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Unions Throw Cash, Clout Into Brown's Campaign : Politics: Labor feels shut out by Wilson and is his rival's staunchest backer. But prison guards support governor.

Unions Throw Cash, Clout Into Brown's Campaign. FIRST OF TWO PARTS


SACRAMENTO — "What happens to state workers if Pete Wilson wins the gubernatorial election in November?" asks an editorial in the magazine of the largest state workers' union.

"We're sunk," is the answer.

With rhetoric like that, it's not surprising that the magazine's publisher, the California State Employees Assn., has taken out its checkbook to back Wilson's Democratic challenger, state Treasurer Kathleen Brown--providing her uphill campaign with $264,000 in badly needed cash and services this year.

A detailed review of Brown's campaign reports and interviews with labor leaders show that the state employees group is not alone. Driven by distaste for Wilson as much as enthusiasm for Brown, unions across the state, representing truck drivers and carpenters, teachers and firefighters, are throwing their weight and considerable cash behind efforts to unseat the incumbent.

To be sure, Brown has other major contributors. Director Steven Spielberg has chipped in $100,000. And under the cryptic name of 35 East Corporation, companies operated by multibillionaire financier Ronald O. Perelman have contributed $99,000. (One of Perelman's companies, MacAndrews & Forbes Holdings Inc., is at 35 E. 62nd St. in New York.)

Altogether, Brown has collected $20.7 million through Oct. 22 in her drive to become the state's chief executive. While that's not as much as Wilson's record-breaking $26.8 million, her campaign aides insist that it is enough to keep her competitive through next Tuesday's election. And it is more than Wilson's 1990 Democratic opponent, Dianne Feinstein, collected throughout her entire campaign.

To raise the cash needed to compete with Wilson, Brown has turned to a broad array of contributors. Her donor lists include big-time personal injury attorneys, real estate developers and Hollywood executives. Because there are no limits on campaign contributions, a relatively small number of large contributors account for much of her campaign war chest.

But it is the steady flow of union cash that has proved to be the lifeblood of the Brown campaign. It is support she can count on before anything else.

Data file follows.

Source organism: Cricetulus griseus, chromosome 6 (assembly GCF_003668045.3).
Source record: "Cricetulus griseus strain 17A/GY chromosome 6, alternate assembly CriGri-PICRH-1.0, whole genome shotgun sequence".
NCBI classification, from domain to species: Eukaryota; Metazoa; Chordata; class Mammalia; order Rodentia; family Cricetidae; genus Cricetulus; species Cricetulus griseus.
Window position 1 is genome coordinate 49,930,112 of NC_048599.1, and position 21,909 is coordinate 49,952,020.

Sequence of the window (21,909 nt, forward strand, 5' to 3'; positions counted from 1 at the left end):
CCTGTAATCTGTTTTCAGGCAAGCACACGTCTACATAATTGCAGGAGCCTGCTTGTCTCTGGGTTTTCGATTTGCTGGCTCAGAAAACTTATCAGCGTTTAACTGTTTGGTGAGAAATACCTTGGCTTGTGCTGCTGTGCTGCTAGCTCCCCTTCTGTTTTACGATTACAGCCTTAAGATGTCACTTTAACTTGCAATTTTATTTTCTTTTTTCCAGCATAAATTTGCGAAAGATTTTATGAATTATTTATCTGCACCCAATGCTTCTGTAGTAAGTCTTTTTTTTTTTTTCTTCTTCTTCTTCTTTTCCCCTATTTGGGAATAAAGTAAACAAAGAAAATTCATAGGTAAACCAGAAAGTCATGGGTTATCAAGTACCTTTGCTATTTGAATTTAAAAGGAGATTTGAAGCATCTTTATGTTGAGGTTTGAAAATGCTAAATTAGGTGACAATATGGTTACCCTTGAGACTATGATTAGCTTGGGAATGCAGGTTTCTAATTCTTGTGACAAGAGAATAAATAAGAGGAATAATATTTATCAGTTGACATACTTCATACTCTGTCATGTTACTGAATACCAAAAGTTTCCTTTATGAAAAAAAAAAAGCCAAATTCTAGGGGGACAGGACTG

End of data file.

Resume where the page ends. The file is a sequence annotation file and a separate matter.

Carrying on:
Through Oct. 22, the end of the last reporting period, Brown had collected almost $3 million from labor. With the two heaviest weeks of campaigning and fund raising still to be counted, that total is sure to grow by Election Day. But it already exceeds the $2.7 million that Democrat Dianne Feinstein took from labor in her unsuccessful race against Wilson in 1990.

Using catchy phrases like "Let's beat Pete," and "No Re-Pete," the unions are rallying their members to support a candidate that they believe will favor their members more than the incumbent.

In the days ahead, unions will boost Brown's candidacy by organizing precinct walks and phone banks to identify likely Brown voters and by getting them to the polls Nov. 8.

Many union leaders say that Brown offers hope for change after the state's economically dismal years under Wilson.

"Basically for 12 years we've had stagnation," said California Teachers Assn. Executive Director Ralph Flynn, referring to Wilson and his GOP predecessor, Gov. George Deukmejian. Per-pupil spending in California has been frozen under Wilson and in some districts teachers' wages have been cut. But like other labor leaders, Flynn says his union's endorsement of Brown goes beyond the bread-and-butter issues of wages and benefits for its 235,000 members. Flynn said his group is also concerned about rising student fees and Wilson's harsh rhetoric on immigration.

The teachers have contributed $100,000 to the Brown campaign through Oct. 22. Its California State University affiliate, the California Faculty Assn., has pumped in an additional $68,000.

Daniel A. Terry, president of California Professional Firefighters, representing 20,000 local, state and federal employees in the state, says his members are worried about the ability of communities to respond to fires.

"I think generally speaking firefighters are well paid, so we're not moaning and groaning about that. . . . But we see the same number of people working fire stations today as worked there when we had 17 million people (compared to 32 million today)." The statewide firefighters organization has contributed almost $60,000 to Brown this year and dozens of local units have added from $200 to $500 each.

There is one notable exception to the chorus of pro-Brown, anti-Wilson labor organizations: the state prison guards' union, the California Correctional Peace Officers Assn. The union spent nearly $1 million to help Wilson defeat Dianne Feinstein in 1990 and has given $525,000 thus far this year.

Not only has the governor backed tougher sentencing and more prison construction, but in difficult financial years, Wilson has been relatively generous to the state's prison guards, raising their salaries 2% to 5% more than their fellow state workers, said the president of the 23,000-worker union, Don Novey.

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